Every day as a Personal Trainer I hear more or less the same questions just asked in different ways. I have the same conversations about fat loss, getting stronger about sets and reps and of course getting abs.
Here are the three most common questions I get as a personal trainer:
Will I get bulky?
This question is 100% from females, so guys read on.
For female’s, it is very hard to grow muscle naturally through exercise and nutrition as we have different hormones to men. If you’re just starting out to strength training and are absolutely going all out it in your training the top end of muscle gain over 1 year would be 4-5 kgs.
Most of us would be looking at about 2kgs in the first year if you are training regularly and consistently.
With your training is likely to be some body composition changes as in losing fat, and so your weight may actually be the same but you will have more muscle and less fat.
Getting bulky muscles will take a matter of years and dedicated training The bodybuilders you see looking swole have put years of dedication into their training, nutrition and lifestyle to achieve that look. Certainly, some of us are genetically blessed to put on muscle more readily or to have a body shape where muscle mass can appear unevenly distributed. If this is the case then have a look at your programming and individualise it to suit your needs.
How much Cardio should I do?
The second part of this question, spoken or unspoken is How much cardio should I do to burn fat?
The majority of people prioritize vast amounts of cardio and conditioning while starving themselves to see fat loss results.
Whilst this may work in the short run, to continue seeing results more cardio is needed and calories are reduced further. There becomes a point where there is nowhere left to reduce and progress stalls and then often weight returns.
This training can often lead an undesirable physique., where a person can be quite lean looking but still carry fit in trouble spots and have little muscle tone.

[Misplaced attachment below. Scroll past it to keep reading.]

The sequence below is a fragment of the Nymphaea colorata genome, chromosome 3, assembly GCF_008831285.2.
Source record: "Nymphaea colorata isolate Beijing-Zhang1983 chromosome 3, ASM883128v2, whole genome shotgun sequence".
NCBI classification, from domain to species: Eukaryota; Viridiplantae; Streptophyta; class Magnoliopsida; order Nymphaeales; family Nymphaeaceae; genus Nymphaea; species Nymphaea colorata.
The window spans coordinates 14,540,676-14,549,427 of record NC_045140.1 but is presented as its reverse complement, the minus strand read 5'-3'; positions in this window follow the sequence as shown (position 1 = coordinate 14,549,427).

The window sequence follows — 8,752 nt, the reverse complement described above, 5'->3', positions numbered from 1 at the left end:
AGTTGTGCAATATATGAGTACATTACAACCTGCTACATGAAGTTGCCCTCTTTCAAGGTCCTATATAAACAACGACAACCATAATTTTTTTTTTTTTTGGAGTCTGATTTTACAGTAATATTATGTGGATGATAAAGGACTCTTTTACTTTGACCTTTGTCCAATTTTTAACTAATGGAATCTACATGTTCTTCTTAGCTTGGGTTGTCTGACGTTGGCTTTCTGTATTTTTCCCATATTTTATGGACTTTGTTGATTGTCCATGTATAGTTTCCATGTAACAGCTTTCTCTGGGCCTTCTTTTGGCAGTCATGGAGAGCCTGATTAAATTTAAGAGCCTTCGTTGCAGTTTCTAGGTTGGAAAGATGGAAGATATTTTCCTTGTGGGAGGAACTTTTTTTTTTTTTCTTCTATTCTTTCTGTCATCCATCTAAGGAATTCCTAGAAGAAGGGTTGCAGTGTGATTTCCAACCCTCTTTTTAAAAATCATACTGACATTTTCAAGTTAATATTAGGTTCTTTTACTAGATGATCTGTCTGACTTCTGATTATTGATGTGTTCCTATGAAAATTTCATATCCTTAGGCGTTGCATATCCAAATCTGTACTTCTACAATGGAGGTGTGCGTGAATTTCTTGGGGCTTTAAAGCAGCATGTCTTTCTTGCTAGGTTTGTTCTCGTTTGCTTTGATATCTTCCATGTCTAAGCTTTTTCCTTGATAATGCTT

Proper amounts of cardio and conditioning work are healthy and fine to do. But they do not build shape and tone as strength training does. The majority of us are in the gym to tone up, create shape and sculpt some muscle which is where the weights come in.
While cardio burns calories and fat when you’re performing it, strength training has what is known as high EPOC or This is a fancy term for saying how long your metabolism is elevated after exercise.
Lifting weights also burn calories during the workout, whilst maybe not at quite the same rate as cardio, however, weights also have the benefit of EPOC ( Excess Post-Exercise Oxygen Consumption). Lifting weight burns calories after exercise due to muscle break down and repairing and EPOC. Lifting weights can burn calories for up to 38 hours after exercise due to muscle break down and repair.
Any movement will burn calories, walking, swimming, bike riding, however, some will burn at a higher rate than others.
What’s the best exercise to get abs
I am yet to meet someone in the gym who doesn’t list one of their goals to get abs. Unfortunately, most gym goers are not going to achieve this, due to misinformation and a lack of a clear goal as to how to get there. Getting abs is 99% nutrition, what you are eating outside of the gym is going to have a far greater impact than the exercises you are doing on the gym floor.
To get abs you need to be visibly lean enough to see the abdominal muscles underneath. To get lean enough you need to be consistently in a calorie deficit for long enough for your body fat to drop to around 6 – 9% for guys and 12 – 15% for females. To get this result it is likely you will need to sacrifice some socializing, cut out alcohol and prep your food in advance to ensure you are getting the correct calorie intake. This requires dedication, commitment and proper planning.
When people tell me they are in the gym to do “ab day” or “core finisher” I always ask why? Core and structural abdominal exercises are great, they help with your posture, your balance and all sorts of daily life functions like walking, lifting and twisting.
Doing 100 crunches is probably going to hurt your back more than anything else.
If you have asked your trainer this question, googled it, or dreamt about it. Don’t worry you are not alone.
I have no doubt I will keep getting asked and keep answering these three questions for many years to come.
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